Turning to the hill Palazzo Farnese stands on, you can see two flights of stairs and a large square below one of the most impressive buildings that has ever been built in Italy. Isolated but, at the same time, harmoniously integrated with the surrounding area, visually connected to the town and dominant over it, the Palace is framed by the Via Diretta which widens as it leads into the square in front of the main facade. The building was commissioned, in the 1520s, by Cardinal Alessandro Farnese, the future Pope Paul III. Designed by Antonio da Sangallo the Younger and Baldassare Peruzzi, it was conceived as a fortress of pentagonal shape, with scarp walls, huge corner bastions and a moat. Its construction was interrupted around 1534 by Cardinal Alessandro Farnese’s appointment as Pope. The resumption of work took place about twenty years later thanks to the eldest grandson of Pope Paul III, who was also Cardinal Alessandro Farnese. His intention was to make his grandfather’s fortress a sumptuous and magnificent residence, entrusting the design to Jacopo Barozzi da Vignola. In 1573, the year of the architect’s death, the building, considered his masterpiece, was nearly complete. Respecting the pentagonal base, the interior spaces are spread over five floors around a circular courtyard. The best painters of the day worked inside the sumptuous residence and, the themes of the frescoes were inspired by the scholar, Annibal Caro.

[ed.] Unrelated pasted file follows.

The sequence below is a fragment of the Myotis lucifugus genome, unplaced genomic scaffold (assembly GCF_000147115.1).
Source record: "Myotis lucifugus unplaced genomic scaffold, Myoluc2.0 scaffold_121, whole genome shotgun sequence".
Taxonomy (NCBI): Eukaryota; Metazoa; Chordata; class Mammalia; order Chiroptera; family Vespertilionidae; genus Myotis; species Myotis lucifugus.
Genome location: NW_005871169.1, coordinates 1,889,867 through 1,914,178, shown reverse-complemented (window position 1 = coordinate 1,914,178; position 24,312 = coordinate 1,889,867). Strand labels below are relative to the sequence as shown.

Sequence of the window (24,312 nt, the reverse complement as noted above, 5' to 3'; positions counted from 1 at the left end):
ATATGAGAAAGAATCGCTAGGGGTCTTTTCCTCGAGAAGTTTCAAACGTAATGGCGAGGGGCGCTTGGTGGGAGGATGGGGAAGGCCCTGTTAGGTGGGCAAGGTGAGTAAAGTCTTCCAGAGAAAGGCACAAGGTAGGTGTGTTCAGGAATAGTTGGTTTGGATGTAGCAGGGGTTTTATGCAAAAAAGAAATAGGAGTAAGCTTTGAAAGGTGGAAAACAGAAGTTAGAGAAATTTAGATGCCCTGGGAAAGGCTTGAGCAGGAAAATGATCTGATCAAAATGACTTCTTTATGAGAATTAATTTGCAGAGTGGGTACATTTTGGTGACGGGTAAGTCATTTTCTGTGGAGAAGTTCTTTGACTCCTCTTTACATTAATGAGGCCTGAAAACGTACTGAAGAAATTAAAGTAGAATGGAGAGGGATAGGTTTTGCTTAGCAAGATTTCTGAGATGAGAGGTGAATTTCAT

Opening times and admission:
Open from Tuesday to Sunday from 8:30 to 19:30 (the last entry is at 18:45).
Closed Mondays, 1st January, 1st May, 25th December
The Park is only open on weekdays and only during the following times:
from 10:00 to 11:00 and from 12:00 to 15:00
to 16:00 (only from 15 March to 31 October)
to 17:00 (only from April 15 to October 15)
Ticket prices: Adults: € 5.00 Concessions € 2.50
Admission is free on the first Sunday of every month.
EU citizens aged between 18 and 25 years are entitled to the concessionary price.